I first heard about the newly revamped, metrosexualized Riddler from a Dec. 27, 2004 post at PostModern Barney, but because the new look didn't do much for me I didn't seek out the comic.
However, I stumbled upon part 4 of the character's current 5-part storyline in Legends of the Dark Knight, which prominently features the kind of Batman I like to see: costume torn, cape removed, belt nicely displayed. The plot made absolutely no sense to me since I was entering 4/5 of the way into it, but I didn't really care. (Yes, dear reader, it's true: I really am that shallow, even--no, especially--at my advanced age.)
Still, I was at least mildly curious about just how our hero ended up in this disshevelled state, and why he was wearing a wristwatch on top of his gauntlet, and what the hell was going on in general, so when I found part 3 at a local grocery store that tends not to get rid of back issues very quickly, I picked it up. And remained equally confused.
That was several weeks ago. Today I sought out the first 2 parts, and, of all things, read them, and then reread parts 3 and 4. Lo and behold, there's a coherent story that almost makes up for the absence of a proper deathtrap or other fetishy pleasure beyond the torn suit. There's even a gay character --not the Riddler, as is made quite clear. (The gay angle, while slightly off-putting in a mainstream comic presumably intended for kids, comes straight out of the pulp fiction of the 1950s--shame, blackmail, etc.--which is a bit of a bummer.)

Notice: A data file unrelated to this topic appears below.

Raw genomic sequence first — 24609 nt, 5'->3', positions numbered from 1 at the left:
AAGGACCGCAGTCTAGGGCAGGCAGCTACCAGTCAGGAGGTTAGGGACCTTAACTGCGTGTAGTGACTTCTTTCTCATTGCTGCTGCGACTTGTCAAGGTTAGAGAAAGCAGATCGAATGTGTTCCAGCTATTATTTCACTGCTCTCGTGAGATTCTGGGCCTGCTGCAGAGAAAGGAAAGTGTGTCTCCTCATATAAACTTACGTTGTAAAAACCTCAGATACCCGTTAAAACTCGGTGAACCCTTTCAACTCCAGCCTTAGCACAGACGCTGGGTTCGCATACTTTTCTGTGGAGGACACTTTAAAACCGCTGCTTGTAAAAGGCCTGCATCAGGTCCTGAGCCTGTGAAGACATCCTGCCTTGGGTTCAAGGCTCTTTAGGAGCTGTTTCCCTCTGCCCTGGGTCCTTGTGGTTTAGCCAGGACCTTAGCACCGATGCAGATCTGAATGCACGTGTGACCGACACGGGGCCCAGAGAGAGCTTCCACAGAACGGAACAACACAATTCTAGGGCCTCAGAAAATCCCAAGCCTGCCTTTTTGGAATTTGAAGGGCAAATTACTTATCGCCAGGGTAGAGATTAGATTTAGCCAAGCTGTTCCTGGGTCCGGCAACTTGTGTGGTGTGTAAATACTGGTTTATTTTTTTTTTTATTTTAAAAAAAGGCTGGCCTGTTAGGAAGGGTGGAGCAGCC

It's interesting that the Riddler's heterosexuality is stressed, given that he was essentially portrayed as a gay stalker in the movie. He's also probably a lot of gay readers' favorite villain, I'd bet, thanks in large part to Frank Gorshin and John Astin's form-fitting outfits in the TV series. And I know I'm not the only slash writer to envision him and Batman enmeshed in a quasi-consensual love affair. (I realize that recent versions of the Joker often imply he's a 'mo, but he just seems too psychopathic to experience any sort of human love or lust at all. And, for the record, I'm not suggesting that gay villains are any sort of sign of progress; as I've already pointed out, the equation between homosexuality and evil is not exactly a new one in pop culture.) I can't say I really buy the "new look" for the character--it doesn't make any sense, at least not so far, and it's in no way related to the way we usually think of the Riddler.
But hey, as long as the hero is looking this hot, I'll go along with pretty much anything on the villain front. And given the cliffhanger ending of part 4, I'm holding out mild hopes for a decent trap in part 5. Cross your fingers!
Comic-strip contracts, so no one argues they’re too confusing to be enforceable - University of Western Australia Law professor Camilla Baasch Andersen has helped businesspeople draft legally binding contracts that take the form of sim...
14 minutes ago